Being a rural student has always posed a unique set of challenges. But the COVID-19 pandemic shook things up like never before, with both positive and negative implications for students from rural and regional areas.
As a member of a community who was already recovering from the shock of the devastating bushfires, the past 12 months have lacked any sense of normalcy to say the least.
After what was a deeply economically and mentally tumultuous period, to be thrust into a complete lock down meant that we were isolated from any services that we can typically only access by travelling to major metropolitan areas or out of state.
As such, the period of lockdown merely exacerbated the flaws of a mental health system already in shambles.
I was already trying to balance the strain of impending end-of-school exams and the chaos that comes with finishing high school, so the extra burden was at times simply too much to handle.
The psychological impacts of an extended period of isolation from resources extend beyond what we consider "essential".
For many young people of minority groups, travelling outside of their own small and sometimes insular communities may be the only way to feel true freedom, safety and acceptance.
For me personally, the past year has had very little respite, outside of seeking the same experiences though a screen.
However, the reality of feeling so physically alone in every sense was a burden beyond what words could ever express.
When we're forced to diminish the size of the world we operate in, the world becomes ever more narrow and endlessly lonely.
Fortunately, not every aspect of lockdown was negative for us.
The ability to adapt and make-do is essential for any student studying in a rural or remote community, which very much worked in our favour.
For example, online classes were already a part of the typical schooling experience for many of us, who do not have the class numbers or resources available to complete all of our subjects in typical, on-site learning.
While being confined to our homes could be extremely isolating at times, there was a certain freedom to working from home.
Online learning enabled me to set my own schedule for work, relaxation and study.
Free from the bonds of a conventional school day, I ironically found myself working harder than ever before.
VCE became less of an ultra-competitive environment where students were trying to beat each other, and instead lifted each other up.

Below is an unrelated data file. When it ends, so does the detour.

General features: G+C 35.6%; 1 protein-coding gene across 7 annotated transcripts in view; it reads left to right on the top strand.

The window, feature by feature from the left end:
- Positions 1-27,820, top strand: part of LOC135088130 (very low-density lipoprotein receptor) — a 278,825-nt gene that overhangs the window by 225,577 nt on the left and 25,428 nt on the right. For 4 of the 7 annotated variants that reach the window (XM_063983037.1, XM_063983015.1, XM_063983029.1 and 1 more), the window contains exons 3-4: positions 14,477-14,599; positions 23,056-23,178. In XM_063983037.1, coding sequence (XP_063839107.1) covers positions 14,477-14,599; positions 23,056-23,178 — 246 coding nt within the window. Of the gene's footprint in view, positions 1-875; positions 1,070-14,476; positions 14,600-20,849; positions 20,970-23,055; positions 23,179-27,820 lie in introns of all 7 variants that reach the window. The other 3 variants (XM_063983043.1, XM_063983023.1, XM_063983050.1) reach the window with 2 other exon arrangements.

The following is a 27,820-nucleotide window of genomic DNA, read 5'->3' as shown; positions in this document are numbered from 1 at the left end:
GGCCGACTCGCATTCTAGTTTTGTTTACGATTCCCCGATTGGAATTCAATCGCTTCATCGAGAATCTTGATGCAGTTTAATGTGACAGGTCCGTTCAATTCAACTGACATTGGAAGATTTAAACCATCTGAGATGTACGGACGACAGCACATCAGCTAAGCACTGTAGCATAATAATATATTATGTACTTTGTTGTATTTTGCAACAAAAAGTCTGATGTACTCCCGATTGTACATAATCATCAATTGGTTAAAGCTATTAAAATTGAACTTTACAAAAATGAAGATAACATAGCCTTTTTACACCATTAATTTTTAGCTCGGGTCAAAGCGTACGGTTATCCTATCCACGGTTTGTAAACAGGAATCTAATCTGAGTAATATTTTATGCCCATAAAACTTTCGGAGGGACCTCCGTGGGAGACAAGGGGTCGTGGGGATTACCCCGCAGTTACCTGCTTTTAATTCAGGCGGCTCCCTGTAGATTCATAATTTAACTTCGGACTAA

My peers and I banded together to support each other when dodgy internet connections and less time with teachers meant that normal questions took longer to be answered.
I encourage future cohorts, even with the return to on-site learning, to maintain this camaraderie as peer support is crucial to getting through year 12.
The transition of many resources to an online format allowed rural and regional students like myself to access things like open day events, specialised VCE lectures and other study materials, when they would have been in person in any other year.
This, of course, is with the caveat that you have a stable internet connection required to access these things.
In any other year, the hosting of these events would almost always take place in metropolitan areas, meaning an expensive trip which takes lots of preparation and time on transportation for rural and regional students.
In any other year, many of the resources I accessed to help me succeed would simply unavailable to me.
While there have been many positive changes for me, it also highlights the gaping inequality of the status quo for rural students compared to our metropolitan counterparts.
It is remarkable that it took a global pandemic for students like me to be able to access the same resources as students studying in Melbourne.
And even though I have finished high school, it remains to be seen what transitioning to adulthood in COVID-normal will be like. COVID-19 will continue to affect this generation of students.
When I start university in March, I don't know whether I'll be online, whether there'll be ongoing shutdowns, or how this will affect access to future opportunities.
So many young people from rural and regional communities who moved to Melbourne for further studies suddenly had to dash back when lockdowns happened.
Our plans and dreams as young people to become independent, finish our degrees, experience the wider world and land that dream job have all been placed on hold.
Despite the uncertainties surrounding the future, I remain hopeful many of the positive aspects of remote learning can be maintained.
If anything, the pandemic has taught us that much of what we dismissed as unattainable for ourselves, as students studying outside of the city, is attainable.
While my time as a high school student is now officially over, I give my best wishes to those continuing into the new year, and hope that the lessons we learned in lockdown can help bridge the inequality between rural students and our metropolitan counterparts.
Bri Hines is a young person who recently completed her secondary education. She is passionate about improving the accessibility of education for rural students.